President Cyril Ramaphosa was nervous and so was Parliament ahead of his second State of the Nation speech. The EFF had threatened to turn Bosasa's relationship with the president's son, Andile, and the company's donation to his campaign into a bomb and a Pay Back the Money campaign, Part 2. The President deftly defused that in a speech that showed Ramaphosa the nerd and the statesman.
On the day of his second State of the Nation speech, the streets around Parliament resembled a scene out of a divided Caracas, the besieged Venezuelan capital.
There were more cops deployed around the precinct in a single day than had probably been deployed in the Western Cape's gangland over a violent Christmas season ever. A wide perimeter of steel kept the people out of their own Parliament. The political elite commandeered the police to protect its pageantry from a threat not immediately clear.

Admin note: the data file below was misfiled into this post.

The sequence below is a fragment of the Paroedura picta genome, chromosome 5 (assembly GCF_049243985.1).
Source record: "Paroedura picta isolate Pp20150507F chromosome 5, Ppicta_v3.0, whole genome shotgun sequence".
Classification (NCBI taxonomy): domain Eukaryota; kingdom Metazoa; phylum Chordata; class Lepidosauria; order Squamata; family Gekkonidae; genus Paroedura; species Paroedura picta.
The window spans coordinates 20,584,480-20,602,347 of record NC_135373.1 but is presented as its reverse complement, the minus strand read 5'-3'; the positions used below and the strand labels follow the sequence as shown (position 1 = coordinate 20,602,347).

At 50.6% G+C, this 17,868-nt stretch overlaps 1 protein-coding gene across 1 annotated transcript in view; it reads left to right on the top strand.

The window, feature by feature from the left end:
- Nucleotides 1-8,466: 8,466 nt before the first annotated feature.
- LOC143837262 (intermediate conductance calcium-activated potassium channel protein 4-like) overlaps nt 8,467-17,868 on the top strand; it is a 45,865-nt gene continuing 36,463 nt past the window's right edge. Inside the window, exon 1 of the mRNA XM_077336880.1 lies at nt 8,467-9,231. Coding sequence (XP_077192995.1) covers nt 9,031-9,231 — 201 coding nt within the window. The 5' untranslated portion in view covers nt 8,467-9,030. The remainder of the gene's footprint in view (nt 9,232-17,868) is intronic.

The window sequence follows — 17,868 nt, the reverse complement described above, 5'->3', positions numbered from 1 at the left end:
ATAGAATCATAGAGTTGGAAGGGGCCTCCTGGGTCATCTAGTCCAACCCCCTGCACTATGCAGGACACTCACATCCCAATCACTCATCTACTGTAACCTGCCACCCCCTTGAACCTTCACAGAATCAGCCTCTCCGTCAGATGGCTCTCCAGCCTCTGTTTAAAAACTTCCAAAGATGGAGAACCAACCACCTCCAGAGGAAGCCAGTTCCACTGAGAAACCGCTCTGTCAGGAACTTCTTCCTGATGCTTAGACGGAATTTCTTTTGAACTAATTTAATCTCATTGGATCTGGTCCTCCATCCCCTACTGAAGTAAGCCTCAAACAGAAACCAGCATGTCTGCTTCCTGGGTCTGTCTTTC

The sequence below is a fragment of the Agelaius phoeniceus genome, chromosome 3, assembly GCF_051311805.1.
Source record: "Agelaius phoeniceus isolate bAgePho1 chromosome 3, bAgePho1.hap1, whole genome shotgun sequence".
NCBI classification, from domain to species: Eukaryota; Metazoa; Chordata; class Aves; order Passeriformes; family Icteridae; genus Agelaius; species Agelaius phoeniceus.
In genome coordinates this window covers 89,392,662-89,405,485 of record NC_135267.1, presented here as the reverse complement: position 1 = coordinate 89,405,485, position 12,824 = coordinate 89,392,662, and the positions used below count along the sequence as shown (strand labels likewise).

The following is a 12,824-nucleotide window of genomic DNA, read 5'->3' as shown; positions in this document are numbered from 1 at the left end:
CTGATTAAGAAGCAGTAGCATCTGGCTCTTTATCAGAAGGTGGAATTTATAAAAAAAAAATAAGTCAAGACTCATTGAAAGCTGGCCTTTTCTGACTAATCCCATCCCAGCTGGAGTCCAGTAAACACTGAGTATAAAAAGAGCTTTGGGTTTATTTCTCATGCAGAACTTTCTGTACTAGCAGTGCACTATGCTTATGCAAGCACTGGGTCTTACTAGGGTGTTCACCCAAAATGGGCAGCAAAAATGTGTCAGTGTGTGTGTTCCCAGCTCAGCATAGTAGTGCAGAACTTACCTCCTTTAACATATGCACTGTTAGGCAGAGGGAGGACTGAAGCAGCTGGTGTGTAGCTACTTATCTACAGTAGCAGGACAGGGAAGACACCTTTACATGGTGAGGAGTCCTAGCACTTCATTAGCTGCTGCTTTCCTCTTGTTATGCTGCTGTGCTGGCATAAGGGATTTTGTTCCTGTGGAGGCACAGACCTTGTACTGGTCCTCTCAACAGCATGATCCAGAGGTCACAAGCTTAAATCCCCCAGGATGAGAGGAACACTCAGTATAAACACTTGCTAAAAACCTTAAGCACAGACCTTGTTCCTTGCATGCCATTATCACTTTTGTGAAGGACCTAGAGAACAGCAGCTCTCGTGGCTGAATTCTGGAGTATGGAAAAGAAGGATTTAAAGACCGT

The securitisation of Parliament during the State of the Nation is a sad carry-over from the kleptocratic years of former president Jacob Zuma, when the National Assembly hired goons in white shirts to bounce out the EFF.
For the entire week, the EFF has had Ramaphosa on tenterhooks,...